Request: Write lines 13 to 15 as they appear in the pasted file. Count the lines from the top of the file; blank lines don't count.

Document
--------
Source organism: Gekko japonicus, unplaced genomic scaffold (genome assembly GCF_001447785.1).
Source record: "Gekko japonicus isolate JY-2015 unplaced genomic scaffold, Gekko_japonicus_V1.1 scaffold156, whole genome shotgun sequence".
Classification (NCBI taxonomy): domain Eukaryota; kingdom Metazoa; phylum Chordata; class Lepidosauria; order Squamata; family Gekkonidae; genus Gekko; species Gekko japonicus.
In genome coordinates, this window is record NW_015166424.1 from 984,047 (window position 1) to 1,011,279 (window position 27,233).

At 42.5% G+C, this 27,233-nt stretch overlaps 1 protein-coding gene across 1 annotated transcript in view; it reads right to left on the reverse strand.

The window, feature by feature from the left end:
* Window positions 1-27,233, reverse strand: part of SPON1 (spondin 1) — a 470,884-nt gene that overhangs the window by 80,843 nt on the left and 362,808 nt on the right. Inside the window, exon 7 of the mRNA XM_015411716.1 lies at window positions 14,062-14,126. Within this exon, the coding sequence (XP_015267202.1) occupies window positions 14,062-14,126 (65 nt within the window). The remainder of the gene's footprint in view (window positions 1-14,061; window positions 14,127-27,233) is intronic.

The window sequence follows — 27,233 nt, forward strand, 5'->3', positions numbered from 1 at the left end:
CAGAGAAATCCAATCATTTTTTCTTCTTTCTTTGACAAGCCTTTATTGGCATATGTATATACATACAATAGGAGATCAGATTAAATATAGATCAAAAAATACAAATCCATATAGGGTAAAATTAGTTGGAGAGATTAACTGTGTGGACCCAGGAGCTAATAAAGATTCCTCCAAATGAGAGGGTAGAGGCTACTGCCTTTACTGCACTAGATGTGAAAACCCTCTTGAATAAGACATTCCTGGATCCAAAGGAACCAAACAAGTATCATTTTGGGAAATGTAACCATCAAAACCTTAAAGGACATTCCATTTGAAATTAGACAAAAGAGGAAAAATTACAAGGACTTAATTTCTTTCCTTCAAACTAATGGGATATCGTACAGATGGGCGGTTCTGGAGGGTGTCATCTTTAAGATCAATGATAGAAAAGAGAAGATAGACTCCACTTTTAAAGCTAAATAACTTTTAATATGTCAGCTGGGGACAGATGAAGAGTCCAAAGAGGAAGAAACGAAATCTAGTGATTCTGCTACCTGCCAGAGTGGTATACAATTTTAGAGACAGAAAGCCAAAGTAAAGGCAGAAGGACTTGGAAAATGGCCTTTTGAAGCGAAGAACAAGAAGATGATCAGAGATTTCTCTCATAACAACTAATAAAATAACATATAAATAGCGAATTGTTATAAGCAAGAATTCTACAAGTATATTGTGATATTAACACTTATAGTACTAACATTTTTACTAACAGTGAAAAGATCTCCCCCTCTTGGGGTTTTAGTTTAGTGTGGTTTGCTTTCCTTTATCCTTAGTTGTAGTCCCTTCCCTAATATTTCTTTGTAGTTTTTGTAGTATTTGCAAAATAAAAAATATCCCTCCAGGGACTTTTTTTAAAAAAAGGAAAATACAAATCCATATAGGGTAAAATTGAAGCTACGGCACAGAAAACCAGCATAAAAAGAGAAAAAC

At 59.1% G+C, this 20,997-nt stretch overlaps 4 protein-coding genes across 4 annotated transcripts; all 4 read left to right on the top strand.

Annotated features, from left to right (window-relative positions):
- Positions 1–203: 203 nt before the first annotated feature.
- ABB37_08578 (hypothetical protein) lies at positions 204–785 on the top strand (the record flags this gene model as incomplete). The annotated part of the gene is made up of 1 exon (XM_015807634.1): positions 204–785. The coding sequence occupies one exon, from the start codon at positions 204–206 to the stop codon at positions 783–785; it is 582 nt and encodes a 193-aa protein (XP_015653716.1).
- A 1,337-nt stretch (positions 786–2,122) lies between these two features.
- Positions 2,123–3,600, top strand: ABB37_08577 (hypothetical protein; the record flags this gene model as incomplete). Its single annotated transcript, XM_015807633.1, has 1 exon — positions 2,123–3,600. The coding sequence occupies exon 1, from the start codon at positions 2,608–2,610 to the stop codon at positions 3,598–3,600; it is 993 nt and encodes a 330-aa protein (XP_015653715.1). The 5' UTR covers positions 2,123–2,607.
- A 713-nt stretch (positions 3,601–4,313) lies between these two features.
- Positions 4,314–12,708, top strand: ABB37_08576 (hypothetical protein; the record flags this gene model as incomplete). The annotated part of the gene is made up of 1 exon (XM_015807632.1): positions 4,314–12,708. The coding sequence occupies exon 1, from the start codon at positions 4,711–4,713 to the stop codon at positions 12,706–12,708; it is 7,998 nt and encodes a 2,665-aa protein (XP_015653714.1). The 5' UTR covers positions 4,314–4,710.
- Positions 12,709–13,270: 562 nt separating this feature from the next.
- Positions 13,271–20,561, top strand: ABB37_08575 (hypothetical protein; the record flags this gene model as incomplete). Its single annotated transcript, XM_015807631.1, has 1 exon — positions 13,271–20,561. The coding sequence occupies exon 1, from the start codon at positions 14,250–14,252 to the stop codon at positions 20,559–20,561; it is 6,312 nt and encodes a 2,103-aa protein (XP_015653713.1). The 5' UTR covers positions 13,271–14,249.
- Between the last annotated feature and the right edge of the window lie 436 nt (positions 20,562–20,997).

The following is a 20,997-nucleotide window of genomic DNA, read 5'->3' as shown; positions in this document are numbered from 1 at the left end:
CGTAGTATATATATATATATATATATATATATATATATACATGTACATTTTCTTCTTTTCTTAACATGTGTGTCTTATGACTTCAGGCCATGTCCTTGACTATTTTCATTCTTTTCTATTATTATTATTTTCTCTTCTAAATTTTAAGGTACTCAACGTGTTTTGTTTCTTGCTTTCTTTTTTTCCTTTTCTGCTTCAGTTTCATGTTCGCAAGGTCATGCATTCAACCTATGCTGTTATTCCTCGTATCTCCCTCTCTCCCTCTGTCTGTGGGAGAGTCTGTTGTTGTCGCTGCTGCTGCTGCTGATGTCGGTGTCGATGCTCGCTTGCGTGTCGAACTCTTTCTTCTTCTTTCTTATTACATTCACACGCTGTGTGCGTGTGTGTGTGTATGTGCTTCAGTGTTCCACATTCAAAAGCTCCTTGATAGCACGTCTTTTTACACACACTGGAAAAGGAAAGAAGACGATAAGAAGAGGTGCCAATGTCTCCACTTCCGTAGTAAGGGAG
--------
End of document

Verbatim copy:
- ABB37_08578 (hypothetical protein) lies at positions 204–785 on the top strand (the record flags this gene model as incomplete). The annotated part of the gene is made up of 1 exon (XM_015807634.1): positions 204–785. The coding sequence occupies one exon, from the start codon at positions 204–206 to the stop codon at positions 783–785; it is 582 nt and encodes a 193-aa protein (XP_015653716.1).
- A 1,337-nt stretch (positions 786–2,122) lies between these two features.
- Positions 2,123–3,600, top strand: ABB37_08577 (hypothetical protein; the record flags this gene model as incomplete). Its single annotated transcript, XM_015807633.1, has 1 exon — positions 2,123–3,600. The coding sequence occupies exon 1, from the start codon at positions 2,608–2,610 to the stop codon at positions 3,598–3,600; it is 993 nt and encodes a 330-aa protein (XP_015653715.1). The 5' UTR covers positions 2,123–2,607.